"The road to Al Quds [the Arabic name for the city of Jerusalem] is south and direct, it does not wind all over Syria."
"After May of 2000 when the Israeli were forced from Lebanon ["Chaos and humiliation as Israel pulls out of Lebanon", The Guardian], we were grateful to Hezbollah and Hassan Nasrallah [Lebanese political and paramilitary party Hezbollah politician] was much admired. Also in 2006 despite 1,300 civilian casualties. That respect and support has eroded due to so-called Resistance projects in Syria."
"Few Palestinians or Syrians support the Resistance as they did before it invaded Syria."
"The Resistance has killed more Palestinians in Syria during the past five years than the Zionists have killed Palestinians over the past 68 years since the Nakba. What kind of Palestinian Resistance is this?"
Some of these strong comments may not be agreed to by many, but one way the Resistance can help Palestinians in Lebanon to regain confidence is for Hezbollah to take 90 minutes in Parliament; 60 minutes of which to grant Palestinian refugees in Lebanon the same elementary civil right to work that every other Resistance movement and country grants refugees. Hezbollah can then use the remaining 30 minutes in Parliament to repeal the racist 2001 law that forbids any Palestinian from owning a home outside one of Lebanon's squalid and deteriorating camps.
Resistance actions speak louder than just Resistance words. In ninety minutes with political will the Parliament could unblock the elementary civil rights to work and to own a home for Palestinian refugees in Lebanon. It is all that Palestinians in Lebanon ask of Hezbollah, and to be true to their cause. Against this backdrop of Despondency and Cynicism one feels in the camps also a remarkable determination to Return to Palestine.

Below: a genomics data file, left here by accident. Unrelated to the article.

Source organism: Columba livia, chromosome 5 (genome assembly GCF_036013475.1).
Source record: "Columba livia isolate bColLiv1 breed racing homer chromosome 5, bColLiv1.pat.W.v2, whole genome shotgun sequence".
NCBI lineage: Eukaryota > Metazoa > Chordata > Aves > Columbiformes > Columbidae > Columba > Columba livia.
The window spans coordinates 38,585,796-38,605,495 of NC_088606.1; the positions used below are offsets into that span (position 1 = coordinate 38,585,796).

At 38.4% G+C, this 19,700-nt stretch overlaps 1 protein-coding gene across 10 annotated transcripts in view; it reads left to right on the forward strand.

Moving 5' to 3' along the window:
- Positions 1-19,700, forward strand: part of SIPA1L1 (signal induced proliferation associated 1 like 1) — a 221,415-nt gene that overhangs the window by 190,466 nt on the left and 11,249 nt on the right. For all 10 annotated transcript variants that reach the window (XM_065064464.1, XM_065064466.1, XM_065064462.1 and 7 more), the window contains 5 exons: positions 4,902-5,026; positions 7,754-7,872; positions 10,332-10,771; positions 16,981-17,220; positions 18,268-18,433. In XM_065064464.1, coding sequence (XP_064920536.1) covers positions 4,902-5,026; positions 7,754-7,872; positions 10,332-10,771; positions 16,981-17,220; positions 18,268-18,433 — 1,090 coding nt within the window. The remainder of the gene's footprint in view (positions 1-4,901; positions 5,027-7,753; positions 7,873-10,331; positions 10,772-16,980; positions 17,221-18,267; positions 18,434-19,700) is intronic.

This observer observes a similar determination among a newer influx of Syrian refugees in Lebanon. Virtually every Syrian refugee I have encountered in Lebanon or elsewhere wants one thing: for the civil war in their country to end so that they can return to their beloved Syria.
The Lebanese politicians who regularly bleat about the Palestinian and Syrian refugees taking over this sinking country hide from their supporters the fact that few if any of these refugees, Syrian or Palestinian, want to remain in Lebanon one day longer than is absolutely necessary.
Palestinian families marching and remembering their loved ones murdered 34 years ago at Shatila camp, Beirut.
(Image by Franklin Lamb) Details DMCA
As part of a deepening Determination to Return, a third Intifada is increasingly being discussed. But it will likely not be confined to occupied Palestinian territory, but rather will involve many of the 4 million Palestinians in the Diaspora, as well as their growing number of international supporters. It will be led by Palestinians themselves not the Arabs or international community who have mouthed some slogans and nodded but have done little if anything at all to advance a Full Return to Palestine.
The United Nations Universal Declaration of Human Rights of 1948, Article 13 affirms the human right of everyone to "leave any country, including his own, and to return to his country [ The United Nations ]." Furthermore, the United Nations General Assembly Resolution 194 states that all Palestinian "refugees wishing to return to their homes and live at peace with their neighbors should be permitted to do so at the earliest practicable date, and that compensation should be paid for the property of those choosing not to return [ United Nations Resolution 194 ]."
Thirty four years after the 1982 Massacre at Sabra-Shatila, the dream of Return to Palestine endures, and the struggle for Full Return shall never die. The dream will endure until Full Return and the victims of 34 years ago in Beirut, and all Palestinians martyred before and after the 1948 Nakba receive posthumous justice. Determination among Palestinians in Lebanon to Return exceeds their Despondency and Cynicism caused by injustice. Determination gives rise to hope for a better future.
(Note: You can view every article as one long page if you sign up as an Advocate Member, or higher).